At 10 a.m. on Friday, June 26, Evan Wolfson ’83 sat tied to his phone, repeatedly refreshing SCOTUSblog and Twitter.

He was surrounded, as he had been for days, by fellow staff members in a Manhattan conference room at the office of Freedom to Marry, the national advocacy group he had founded in 2003. Suddenly, the news broke. Justice Anthony Kennedy ’61 was reading the majority opinion in Obergefell v. Hodges, the decision holding that same-sex couples have a constitutional right to marry in all 50 states. Cheers erupted and champagne bottles popped open. Wolfson retired to his office to read the opinion in full, and was surprised to find himself in tears. Thirty-two years had passed since he wrote a paper as a student at Harvard Law School arguing for the right to same-sex marriage, and two decades since he had served as co-counsel in the first state case to gain real traction for that right. The legal battle was over. He was finally, gloriously, out of a job.

To call the legal and cultural battle for same-sex marriage Wolfson’s lifework is no exaggeration (presuming that for attorneys, life really begins in law school). At Harvard Law, in his 3L paper—the thesis then required for graduation—he developed an interdisciplinary argument for understanding marriage as a human, individual right guaranteed by the U.S. Constitution to all, including same-sex couples.

Wolfson was not the first to explore this topic. Three years earlier, the Harvard Law Review had published “The Right to Join a Family: Traditional Marriage and the Alternatives,” a student note setting out possible constitutional arguments in favor of same-sex marriage, notably that marriage is a fundamental right that the state lacks a sufficiently important interest to deny. Indeed, Wolfson wrote his paper 10 years after the first cases made their way through American courts seeking a right to marry, and failing to—as in the words of Baker v. Nelson, the only Supreme Court case on the matter pre-Obergefell—present “a substantial federal question.”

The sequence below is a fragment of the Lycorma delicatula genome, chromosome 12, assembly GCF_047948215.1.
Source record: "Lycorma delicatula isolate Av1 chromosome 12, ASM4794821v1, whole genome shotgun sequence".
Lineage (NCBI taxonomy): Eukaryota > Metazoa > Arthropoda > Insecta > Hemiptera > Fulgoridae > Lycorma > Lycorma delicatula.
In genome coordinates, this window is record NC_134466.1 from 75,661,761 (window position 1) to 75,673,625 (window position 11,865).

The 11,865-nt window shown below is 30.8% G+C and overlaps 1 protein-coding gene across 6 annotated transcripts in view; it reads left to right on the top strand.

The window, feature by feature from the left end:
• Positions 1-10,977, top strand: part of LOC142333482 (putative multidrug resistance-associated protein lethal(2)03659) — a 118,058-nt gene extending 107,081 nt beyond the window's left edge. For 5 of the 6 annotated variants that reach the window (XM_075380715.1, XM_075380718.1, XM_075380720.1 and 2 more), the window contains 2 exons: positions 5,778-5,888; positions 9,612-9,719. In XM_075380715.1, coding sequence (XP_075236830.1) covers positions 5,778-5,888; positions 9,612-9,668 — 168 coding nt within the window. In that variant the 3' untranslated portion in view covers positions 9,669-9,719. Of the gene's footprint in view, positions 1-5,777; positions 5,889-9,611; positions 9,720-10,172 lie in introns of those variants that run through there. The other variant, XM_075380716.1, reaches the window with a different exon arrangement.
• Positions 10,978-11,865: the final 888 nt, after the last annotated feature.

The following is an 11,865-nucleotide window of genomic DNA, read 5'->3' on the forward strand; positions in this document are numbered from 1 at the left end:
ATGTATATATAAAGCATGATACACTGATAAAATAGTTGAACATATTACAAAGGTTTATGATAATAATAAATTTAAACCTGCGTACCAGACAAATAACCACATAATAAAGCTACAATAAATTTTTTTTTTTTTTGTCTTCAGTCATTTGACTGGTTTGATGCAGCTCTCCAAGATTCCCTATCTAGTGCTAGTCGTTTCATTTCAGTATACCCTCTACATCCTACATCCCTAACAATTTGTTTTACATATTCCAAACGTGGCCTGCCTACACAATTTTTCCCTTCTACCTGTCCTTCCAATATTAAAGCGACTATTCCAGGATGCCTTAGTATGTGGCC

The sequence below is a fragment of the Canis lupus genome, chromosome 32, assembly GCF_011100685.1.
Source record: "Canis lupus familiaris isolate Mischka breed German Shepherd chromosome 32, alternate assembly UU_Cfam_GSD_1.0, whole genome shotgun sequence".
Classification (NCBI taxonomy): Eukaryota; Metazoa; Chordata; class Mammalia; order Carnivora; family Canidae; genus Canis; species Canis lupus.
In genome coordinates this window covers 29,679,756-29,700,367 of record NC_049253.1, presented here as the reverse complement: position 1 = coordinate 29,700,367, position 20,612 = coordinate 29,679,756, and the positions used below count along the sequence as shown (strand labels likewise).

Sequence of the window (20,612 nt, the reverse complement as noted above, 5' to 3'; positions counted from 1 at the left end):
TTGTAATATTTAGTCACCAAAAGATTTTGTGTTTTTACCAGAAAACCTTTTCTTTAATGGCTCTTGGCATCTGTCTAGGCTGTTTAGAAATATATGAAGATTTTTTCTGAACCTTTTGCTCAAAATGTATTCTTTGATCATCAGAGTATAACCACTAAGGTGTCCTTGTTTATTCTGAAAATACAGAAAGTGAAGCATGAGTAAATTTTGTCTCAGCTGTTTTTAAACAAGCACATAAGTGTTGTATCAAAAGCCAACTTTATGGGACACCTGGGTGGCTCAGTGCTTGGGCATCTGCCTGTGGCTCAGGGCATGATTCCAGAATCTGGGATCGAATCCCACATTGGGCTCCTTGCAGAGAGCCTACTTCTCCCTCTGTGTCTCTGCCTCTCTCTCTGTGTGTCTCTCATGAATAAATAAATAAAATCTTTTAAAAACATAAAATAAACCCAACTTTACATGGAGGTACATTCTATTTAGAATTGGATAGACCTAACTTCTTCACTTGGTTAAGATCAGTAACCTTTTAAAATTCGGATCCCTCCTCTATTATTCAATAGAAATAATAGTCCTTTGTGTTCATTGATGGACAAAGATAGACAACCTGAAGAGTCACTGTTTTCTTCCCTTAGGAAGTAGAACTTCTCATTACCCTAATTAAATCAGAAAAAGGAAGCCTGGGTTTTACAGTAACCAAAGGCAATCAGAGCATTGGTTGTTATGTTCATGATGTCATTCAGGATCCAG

While for Wolfson, working on his paper was a personally profound experience melding law, history, culture, and political thought, he was met with mostly benign skepticism and indifference. He needed a faculty supervisor and was turned down by the obvious candidates, professors whose work directly involved issues of family law, constitutional law and even LGBT rights. Some thought the subject too trivial or, as the Baker Court had put it, too insubstantial, to serve as a capstone to three years of law school. Others found the topic not nearly radical enough, as it advocated for a traditional relationship that many feminist thinkers at the time opposed. Finally, Wolfson approached Professor David Westfall ’50, an expert on family law and trusts and estates, who agreed to oversee his work.

Wolfson thought of Professor Westfall as a very “bread and butter” man—not edgy at all. He is sure that the paper Westfall ultimately received was not the one he was expecting—relatively brief in its exploration of law, and sweeping in its engagement with questions of gay history and social change. Wolfson admits he was disappointed to receive a B. Years later, however, he was tickled to read Westfall interviewed about him saying simply, “It’s so refreshing to see a student apply something he learned in law school.”

If they lost Obergefell, they would pick up the pieces and start again. Wolfson was ready for that. “But, boy, was I glad not to have to,” he said.

Observers, including the dissenters in Obergefell, often note that the LGBT movement has seen swift change. Today, HLS’s LGBT student group Lambda boasts more than 100 members. A yearly career fair at the Lavender Law conference draws over 130 law firm recruiters seeking LGBT lawyers.